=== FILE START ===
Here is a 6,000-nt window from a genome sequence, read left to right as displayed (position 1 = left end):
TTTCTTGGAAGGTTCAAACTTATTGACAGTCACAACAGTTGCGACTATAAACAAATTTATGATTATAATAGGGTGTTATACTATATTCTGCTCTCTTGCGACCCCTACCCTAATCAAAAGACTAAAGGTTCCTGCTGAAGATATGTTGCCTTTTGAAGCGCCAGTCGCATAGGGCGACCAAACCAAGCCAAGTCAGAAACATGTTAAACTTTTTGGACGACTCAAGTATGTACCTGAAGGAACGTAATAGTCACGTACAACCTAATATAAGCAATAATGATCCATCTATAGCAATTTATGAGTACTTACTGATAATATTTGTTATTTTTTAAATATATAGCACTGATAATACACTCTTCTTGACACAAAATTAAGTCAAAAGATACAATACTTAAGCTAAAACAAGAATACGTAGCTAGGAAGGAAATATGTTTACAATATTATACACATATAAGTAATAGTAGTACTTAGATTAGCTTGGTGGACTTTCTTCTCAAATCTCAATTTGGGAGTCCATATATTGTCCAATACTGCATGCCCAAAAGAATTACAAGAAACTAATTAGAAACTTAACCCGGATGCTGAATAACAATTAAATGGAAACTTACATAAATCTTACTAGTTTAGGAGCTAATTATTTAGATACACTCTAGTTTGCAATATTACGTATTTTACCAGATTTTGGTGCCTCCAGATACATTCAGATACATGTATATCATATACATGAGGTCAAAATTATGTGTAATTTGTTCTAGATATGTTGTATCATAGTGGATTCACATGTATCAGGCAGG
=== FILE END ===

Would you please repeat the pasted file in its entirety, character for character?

Here is a 6,000-nt window from a genome sequence, read left to right as displayed (position 1 = left end):
TTTCTTGGAAGGTTCAAACTTATTGACAGTCACAACAGTTGCGACTATAAACAAATTTATGATTATAATAGGGTGTTATACTATATTCTGCTCTCTTGCGACCCCTACCCTAATCAAAAGACTAAAGGTTCCTGCTGAAGATATGTTGCCTTTTGAAGCGCCAGTCGCATAGGGCGACCAAACCAAGCCAAGTCAGAAACATGTTAAACTTTTTGGACGACTCAAGTATGTACCTGAAGGAACGTAATAGTCACGTACAACCTAATATAAGCAATAATGATCCATCTATAGCAATTTATGAGTACTTACTGATAATATTTGTTATTTTTTAAATATATAGCACTGATAATACACTCTTCTTGACACAAAATTAAGTCAAAAGATACAATACTTAAGCTAAAACAAGAATACGTAGCTAGGAAGGAAATATGTTTACAATATTATACACATATAAGTAATAGTAGTACTTAGATTAGCTTGGTGGACTTTCTTCTCAAATCTCAATTTGGGAGTCCATATATTGTCCAATACTGCATGCCCAAAAGAATTACAAGAAACTAATTAGAAACTTAACCCGGATGCTGAATAACAATTAAATGGAAACTTACATAAATCTTACTAGTTTAGGAGCTAATTATTTAGATACACTCTAGTTTGCAATATTACGTATTTTACCAGATTTTGGTGCCTCCAGATACATTCAGATACATGTATATCATATACATGAGGTCAAAATTATGTGTAATTTGTTCTAGATATGTTGTATCATAGTGGATTCACATGTATCAGGCAGG